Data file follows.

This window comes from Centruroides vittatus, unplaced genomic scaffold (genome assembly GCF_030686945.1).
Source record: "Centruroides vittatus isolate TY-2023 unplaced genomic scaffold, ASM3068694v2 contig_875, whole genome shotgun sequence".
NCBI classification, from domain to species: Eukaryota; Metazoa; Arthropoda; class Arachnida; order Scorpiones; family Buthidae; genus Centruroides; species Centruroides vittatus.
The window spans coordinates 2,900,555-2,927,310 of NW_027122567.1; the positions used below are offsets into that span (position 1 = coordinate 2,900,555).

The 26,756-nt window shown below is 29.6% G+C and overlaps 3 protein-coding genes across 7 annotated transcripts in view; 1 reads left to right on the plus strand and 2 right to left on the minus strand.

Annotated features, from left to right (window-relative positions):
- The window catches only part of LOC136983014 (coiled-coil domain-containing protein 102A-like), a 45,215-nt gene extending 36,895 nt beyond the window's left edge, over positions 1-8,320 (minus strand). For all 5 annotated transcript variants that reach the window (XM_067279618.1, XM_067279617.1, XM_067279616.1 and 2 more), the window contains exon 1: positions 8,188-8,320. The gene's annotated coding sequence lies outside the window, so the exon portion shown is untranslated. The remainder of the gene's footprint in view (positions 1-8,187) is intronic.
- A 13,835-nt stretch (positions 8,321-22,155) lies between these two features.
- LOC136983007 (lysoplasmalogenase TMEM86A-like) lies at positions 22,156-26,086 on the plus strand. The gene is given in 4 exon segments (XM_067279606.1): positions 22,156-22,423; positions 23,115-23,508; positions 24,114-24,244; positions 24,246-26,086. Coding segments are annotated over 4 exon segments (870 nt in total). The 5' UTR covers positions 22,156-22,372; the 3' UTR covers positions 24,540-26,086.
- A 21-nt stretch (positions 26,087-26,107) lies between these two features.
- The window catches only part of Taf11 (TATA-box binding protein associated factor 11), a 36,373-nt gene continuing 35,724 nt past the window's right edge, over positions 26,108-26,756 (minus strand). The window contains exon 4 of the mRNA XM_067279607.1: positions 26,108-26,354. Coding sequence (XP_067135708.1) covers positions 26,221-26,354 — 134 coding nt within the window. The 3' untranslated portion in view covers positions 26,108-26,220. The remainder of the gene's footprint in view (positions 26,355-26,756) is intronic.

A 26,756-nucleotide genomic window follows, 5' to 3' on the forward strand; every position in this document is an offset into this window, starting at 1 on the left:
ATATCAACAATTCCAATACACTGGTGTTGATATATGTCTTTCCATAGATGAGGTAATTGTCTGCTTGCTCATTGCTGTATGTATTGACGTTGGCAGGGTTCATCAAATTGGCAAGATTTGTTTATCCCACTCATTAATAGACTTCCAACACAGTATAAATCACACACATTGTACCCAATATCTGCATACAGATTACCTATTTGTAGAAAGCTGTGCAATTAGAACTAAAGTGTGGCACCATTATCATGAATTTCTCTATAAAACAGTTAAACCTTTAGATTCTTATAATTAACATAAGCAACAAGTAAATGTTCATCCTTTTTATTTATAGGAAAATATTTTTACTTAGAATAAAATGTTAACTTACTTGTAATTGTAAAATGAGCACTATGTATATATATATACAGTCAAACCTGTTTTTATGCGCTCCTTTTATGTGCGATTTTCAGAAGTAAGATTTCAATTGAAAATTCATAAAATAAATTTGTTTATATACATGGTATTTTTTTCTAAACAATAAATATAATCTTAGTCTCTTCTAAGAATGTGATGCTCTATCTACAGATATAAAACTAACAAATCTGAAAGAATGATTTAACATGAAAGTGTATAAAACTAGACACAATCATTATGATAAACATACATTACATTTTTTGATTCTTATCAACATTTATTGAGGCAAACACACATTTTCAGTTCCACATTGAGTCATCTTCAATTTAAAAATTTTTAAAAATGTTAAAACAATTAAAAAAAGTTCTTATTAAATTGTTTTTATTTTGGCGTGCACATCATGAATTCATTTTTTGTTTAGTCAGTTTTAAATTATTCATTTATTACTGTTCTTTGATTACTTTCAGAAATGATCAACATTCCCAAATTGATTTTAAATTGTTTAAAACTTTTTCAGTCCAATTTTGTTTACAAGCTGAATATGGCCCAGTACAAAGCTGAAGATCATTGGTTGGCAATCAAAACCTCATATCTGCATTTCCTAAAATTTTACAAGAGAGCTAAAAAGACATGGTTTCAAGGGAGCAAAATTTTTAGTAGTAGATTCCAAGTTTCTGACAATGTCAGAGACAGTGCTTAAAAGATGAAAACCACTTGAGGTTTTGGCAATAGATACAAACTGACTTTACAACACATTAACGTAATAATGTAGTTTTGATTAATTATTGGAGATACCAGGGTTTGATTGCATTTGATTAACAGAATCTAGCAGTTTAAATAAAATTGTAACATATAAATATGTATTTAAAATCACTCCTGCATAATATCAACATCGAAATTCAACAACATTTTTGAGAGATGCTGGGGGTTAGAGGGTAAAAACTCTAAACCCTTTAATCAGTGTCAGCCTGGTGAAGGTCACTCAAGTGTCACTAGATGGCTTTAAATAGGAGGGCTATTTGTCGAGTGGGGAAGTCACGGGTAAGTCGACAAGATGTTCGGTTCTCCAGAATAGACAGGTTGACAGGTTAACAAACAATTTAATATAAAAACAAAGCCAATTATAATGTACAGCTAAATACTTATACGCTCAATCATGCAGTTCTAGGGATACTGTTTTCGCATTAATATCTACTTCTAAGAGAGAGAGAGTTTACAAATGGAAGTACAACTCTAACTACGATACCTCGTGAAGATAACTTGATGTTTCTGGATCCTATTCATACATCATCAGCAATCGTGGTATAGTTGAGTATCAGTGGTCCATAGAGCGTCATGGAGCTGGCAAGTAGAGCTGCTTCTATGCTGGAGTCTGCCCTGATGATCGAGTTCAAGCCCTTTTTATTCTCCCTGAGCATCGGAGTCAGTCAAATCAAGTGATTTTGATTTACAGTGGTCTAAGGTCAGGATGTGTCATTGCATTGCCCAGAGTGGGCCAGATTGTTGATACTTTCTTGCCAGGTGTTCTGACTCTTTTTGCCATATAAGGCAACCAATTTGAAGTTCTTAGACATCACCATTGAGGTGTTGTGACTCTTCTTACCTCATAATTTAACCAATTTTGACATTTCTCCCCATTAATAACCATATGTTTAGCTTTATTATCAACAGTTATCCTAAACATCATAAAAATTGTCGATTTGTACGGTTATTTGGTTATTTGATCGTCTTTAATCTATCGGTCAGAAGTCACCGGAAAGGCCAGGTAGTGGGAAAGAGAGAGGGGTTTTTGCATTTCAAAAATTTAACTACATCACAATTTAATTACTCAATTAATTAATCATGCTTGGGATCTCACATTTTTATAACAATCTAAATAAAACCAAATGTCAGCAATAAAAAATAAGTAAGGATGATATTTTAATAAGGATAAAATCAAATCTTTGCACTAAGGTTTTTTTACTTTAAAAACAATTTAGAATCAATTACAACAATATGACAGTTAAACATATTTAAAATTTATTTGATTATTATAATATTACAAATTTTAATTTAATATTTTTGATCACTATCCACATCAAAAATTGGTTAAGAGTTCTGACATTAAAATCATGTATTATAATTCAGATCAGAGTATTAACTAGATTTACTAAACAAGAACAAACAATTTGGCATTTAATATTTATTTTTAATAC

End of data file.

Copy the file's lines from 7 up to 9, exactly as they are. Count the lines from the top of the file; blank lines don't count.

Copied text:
- The window catches only part of LOC136983014 (coiled-coil domain-containing protein 102A-like), a 45,215-nt gene extending 36,895 nt beyond the window's left edge, over positions 1-8,320 (minus strand). For all 5 annotated transcript variants that reach the window (XM_067279618.1, XM_067279617.1, XM_067279616.1 and 2 more), the window contains exon 1: positions 8,188-8,320. The gene's annotated coding sequence lies outside the window, so the exon portion shown is untranslated. The remainder of the gene's footprint in view (positions 1-8,187) is intronic.
- A 13,835-nt stretch (positions 8,321-22,155) lies between these two features.
- LOC136983007 (lysoplasmalogenase TMEM86A-like) lies at positions 22,156-26,086 on the plus strand. The gene is given in 4 exon segments (XM_067279606.1): positions 22,156-22,423; positions 23,115-23,508; positions 24,114-24,244; positions 24,246-26,086. Coding segments are annotated over 4 exon segments (870 nt in total). The 5' UTR covers positions 22,156-22,372; the 3' UTR covers positions 24,540-26,086.